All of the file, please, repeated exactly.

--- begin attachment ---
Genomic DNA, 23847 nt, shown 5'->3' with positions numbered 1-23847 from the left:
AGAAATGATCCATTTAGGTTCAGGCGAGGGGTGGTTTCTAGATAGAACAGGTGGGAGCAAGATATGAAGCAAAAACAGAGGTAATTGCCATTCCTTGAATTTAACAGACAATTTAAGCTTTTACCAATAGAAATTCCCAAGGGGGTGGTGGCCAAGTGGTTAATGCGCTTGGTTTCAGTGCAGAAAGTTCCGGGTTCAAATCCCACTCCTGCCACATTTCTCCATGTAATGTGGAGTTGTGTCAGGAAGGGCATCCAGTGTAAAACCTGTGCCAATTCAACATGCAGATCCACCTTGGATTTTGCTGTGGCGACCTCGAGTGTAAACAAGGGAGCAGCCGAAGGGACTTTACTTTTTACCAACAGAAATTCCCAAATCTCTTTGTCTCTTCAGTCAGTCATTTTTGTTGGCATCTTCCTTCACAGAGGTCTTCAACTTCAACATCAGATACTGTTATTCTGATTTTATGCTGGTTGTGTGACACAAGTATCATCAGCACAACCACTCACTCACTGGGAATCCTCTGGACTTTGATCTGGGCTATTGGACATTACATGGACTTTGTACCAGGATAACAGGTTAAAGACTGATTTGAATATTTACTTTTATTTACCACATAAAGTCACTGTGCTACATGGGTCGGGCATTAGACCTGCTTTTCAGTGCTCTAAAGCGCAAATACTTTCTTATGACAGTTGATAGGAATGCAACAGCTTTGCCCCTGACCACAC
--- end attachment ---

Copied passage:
Genomic DNA, 23847 nt, shown 5'->3' with positions numbered 1-23847 from the left:
AGAAATGATCCATTTAGGTTCAGGCGAGGGGTGGTTTCTAGATAGAACAGGTGGGAGCAAGATATGAAGCAAAAACAGAGGTAATTGCCATTCCTTGAATTTAACAGACAATTTAAGCTTTTACCAATAGAAATTCCCAAGGGGGTGGTGGCCAAGTGGTTAATGCGCTTGGTTTCAGTGCAGAAAGTTCCGGGTTCAAATCCCACTCCTGCCACATTTCTCCATGTAATGTGGAGTTGTGTCAGGAAGGGCATCCAGTGTAAAACCTGTGCCAATTCAACATGCAGATCCACCTTGGATTTTGCTGTGGCGACCTCGAGTGTAAACAAGGGAGCAGCCGAAGGGACTTTACTTTTTACCAACAGAAATTCCCAAATCTCTTTGTCTCTTCAGTCAGTCATTTTTGTTGGCATCTTCCTTCACAGAGGTCTTCAACTTCAACATCAGATACTGTTATTCTGATTTTATGCTGGTTGTGTGACACAAGTATCATCAGCACAACCACTCACTCACTGGGAATCCTCTGGACTTTGATCTGGGCTATTGGACATTACATGGACTTTGTACCAGGATAACAGGTTAAAGACTGATTTGAATATTTACTTTTATTTACCACATAAAGTCACTGTGCTACATGGGTCGGGCATTAGACCTGCTTTTCAGTGCTCTAAAGCGCAAATACTTTCTTATGACAGTTGATAGGAATGCAACAGCTTTGCCCCTGACCACAC